PG&E talking with banks about multibillion dollar bankruptcy financing package

PG&E chief executive leaving as utility readies for possible bankruptcy

PG&E Bankruptcy Filing Looming

John Simon, who served as PG&E's executive vice president and general counsel, will now be the utility's interim CEO until the board finds a permanent replacement and said the utility's "single most important responsibility" is safety.

Geisha Williams is stepping down as the CEO of PG&E Corp., the largest utility in the USA, while potential liability over recent California wildfires drives the company into bankruptcy. It has access to about $1.5 billion in existing cash.

The 150-year-old company said: "We recognise that the devastating and unprecedented Northern California wildfires of 2017 and 2018 have had a profound impact on our customers and their communities".

"It is clear that a solution is needed that enables the continued safe delivery of natural gas and electric service to our customers and supports the orderly, fair and expeditious resolution of PG&E's potential liabilities resulting from the recent wildfires".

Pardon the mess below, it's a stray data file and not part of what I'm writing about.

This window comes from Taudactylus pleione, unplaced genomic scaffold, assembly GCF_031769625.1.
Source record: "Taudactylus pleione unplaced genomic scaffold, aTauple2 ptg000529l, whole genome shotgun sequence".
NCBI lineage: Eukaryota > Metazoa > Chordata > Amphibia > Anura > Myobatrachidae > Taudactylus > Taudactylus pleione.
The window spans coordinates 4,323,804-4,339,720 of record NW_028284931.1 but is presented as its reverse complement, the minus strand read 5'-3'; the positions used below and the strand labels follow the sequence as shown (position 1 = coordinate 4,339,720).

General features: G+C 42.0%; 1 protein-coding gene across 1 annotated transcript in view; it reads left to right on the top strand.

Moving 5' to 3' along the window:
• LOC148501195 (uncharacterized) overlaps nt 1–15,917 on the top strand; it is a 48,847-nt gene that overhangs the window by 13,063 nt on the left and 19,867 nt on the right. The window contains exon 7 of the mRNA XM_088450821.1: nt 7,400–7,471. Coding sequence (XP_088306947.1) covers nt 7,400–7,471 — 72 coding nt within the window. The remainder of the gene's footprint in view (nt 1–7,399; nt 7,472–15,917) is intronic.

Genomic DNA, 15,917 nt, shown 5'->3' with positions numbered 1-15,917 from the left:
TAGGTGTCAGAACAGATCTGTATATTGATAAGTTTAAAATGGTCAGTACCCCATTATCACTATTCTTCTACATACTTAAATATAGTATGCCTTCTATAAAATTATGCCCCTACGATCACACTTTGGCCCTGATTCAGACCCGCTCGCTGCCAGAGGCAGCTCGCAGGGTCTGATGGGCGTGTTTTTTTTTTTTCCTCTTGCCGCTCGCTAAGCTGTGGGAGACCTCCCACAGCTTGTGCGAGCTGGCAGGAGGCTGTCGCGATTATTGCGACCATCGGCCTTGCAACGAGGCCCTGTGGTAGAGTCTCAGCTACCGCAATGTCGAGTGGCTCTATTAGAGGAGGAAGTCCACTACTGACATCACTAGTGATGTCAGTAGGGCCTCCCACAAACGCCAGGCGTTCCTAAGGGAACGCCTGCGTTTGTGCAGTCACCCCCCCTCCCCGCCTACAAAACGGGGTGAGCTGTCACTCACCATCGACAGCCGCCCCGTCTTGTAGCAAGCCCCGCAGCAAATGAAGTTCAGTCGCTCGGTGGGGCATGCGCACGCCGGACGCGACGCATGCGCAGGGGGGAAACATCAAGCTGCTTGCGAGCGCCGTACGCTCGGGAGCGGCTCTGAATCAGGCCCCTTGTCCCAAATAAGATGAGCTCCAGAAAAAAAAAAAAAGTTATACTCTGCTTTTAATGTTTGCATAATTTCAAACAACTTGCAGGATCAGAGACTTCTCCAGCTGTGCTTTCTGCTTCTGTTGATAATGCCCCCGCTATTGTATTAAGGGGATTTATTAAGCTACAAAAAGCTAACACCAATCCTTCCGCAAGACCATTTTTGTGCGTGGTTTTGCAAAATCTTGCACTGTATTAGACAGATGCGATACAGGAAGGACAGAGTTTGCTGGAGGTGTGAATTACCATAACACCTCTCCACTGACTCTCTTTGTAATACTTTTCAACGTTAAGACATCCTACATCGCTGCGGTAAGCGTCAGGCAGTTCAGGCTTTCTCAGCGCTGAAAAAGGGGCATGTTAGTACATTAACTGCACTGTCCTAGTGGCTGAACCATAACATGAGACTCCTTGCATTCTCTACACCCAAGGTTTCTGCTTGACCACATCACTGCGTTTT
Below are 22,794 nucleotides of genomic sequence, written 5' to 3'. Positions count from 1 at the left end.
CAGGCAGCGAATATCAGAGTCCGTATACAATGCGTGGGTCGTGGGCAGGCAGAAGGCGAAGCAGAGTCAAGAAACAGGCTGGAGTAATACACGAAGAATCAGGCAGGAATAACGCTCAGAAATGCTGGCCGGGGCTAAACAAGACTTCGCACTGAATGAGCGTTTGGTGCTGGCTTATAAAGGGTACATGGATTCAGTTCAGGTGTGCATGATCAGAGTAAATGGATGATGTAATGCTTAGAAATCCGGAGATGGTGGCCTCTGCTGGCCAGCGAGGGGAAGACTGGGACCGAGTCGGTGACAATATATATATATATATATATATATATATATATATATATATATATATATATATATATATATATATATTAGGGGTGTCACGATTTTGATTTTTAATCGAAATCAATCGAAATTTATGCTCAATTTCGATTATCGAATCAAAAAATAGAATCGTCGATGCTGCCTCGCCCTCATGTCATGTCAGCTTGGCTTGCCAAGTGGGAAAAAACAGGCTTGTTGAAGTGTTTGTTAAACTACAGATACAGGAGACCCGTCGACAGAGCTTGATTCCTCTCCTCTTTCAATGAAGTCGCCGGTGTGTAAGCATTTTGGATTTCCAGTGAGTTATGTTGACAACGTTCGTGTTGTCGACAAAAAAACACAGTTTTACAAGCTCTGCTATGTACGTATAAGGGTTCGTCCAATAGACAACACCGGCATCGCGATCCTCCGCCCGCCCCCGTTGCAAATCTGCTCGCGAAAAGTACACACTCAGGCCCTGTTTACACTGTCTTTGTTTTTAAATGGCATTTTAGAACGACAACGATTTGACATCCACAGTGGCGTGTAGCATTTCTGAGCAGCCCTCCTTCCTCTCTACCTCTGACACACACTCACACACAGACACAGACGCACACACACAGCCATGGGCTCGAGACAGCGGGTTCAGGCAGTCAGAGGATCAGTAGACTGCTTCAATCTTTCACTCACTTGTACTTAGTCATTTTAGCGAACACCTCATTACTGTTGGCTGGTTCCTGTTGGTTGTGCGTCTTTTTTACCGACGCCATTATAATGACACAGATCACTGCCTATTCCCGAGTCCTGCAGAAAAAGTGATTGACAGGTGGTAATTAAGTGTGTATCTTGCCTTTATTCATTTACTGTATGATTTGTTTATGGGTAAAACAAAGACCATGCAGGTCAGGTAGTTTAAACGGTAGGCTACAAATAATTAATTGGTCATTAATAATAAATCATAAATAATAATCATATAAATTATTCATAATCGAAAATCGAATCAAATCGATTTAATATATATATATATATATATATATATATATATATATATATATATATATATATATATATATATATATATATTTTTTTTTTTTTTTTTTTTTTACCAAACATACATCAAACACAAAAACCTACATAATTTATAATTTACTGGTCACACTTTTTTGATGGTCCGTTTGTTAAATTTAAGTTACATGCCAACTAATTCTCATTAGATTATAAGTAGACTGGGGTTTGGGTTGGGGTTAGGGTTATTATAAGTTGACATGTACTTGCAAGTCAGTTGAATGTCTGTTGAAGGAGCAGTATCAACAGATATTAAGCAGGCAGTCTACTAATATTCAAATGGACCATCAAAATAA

The company's board made a decision to oust CEO Geisha Williams and undergo a restructuring at a board meeting this weekend in San Francisco, according to a source familiar with the matter.

Pacific Gas and Electric, facing billions of dollars in claims over the deadly 2018 Camp Fire, is headed to bankruptcy court. "We believe John is the right interim leader for the company while we work to identify a new CEO". But PG&E has suggested it may be responsible.

Shares in the company are expected to fall by more than 50% when trading begins on Monday.

The company's deepening financial crisis has forced California regulators and policy makers to consider a bailout package and PG&E.

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Fire officials have not yet officially said what caused the blaze, but have focused on power equipment.

This announcement comes a day after the company's CEO Geisha Williams resigned.

State fire investigators blamed the utility's power lines for causing a number of California wildfires in October 2017.

The full press release from PG&E can be found on its website. In a PG&E report last month, the company outlined how employees discovered damaged power towers minutes before the Camp Fire broke out.

Williams knew the risks that she faced because of wildfires liabilities.

Gov. Gavin Newsom was quick to respond to the bankruptcy announcment, issuing a statement early Monday.

While state lawmakers rejected PG&E's request to change wildfire liability law, they did pass legislation in August that will help PG&E pay for lawsuits arising from the wine country fires.

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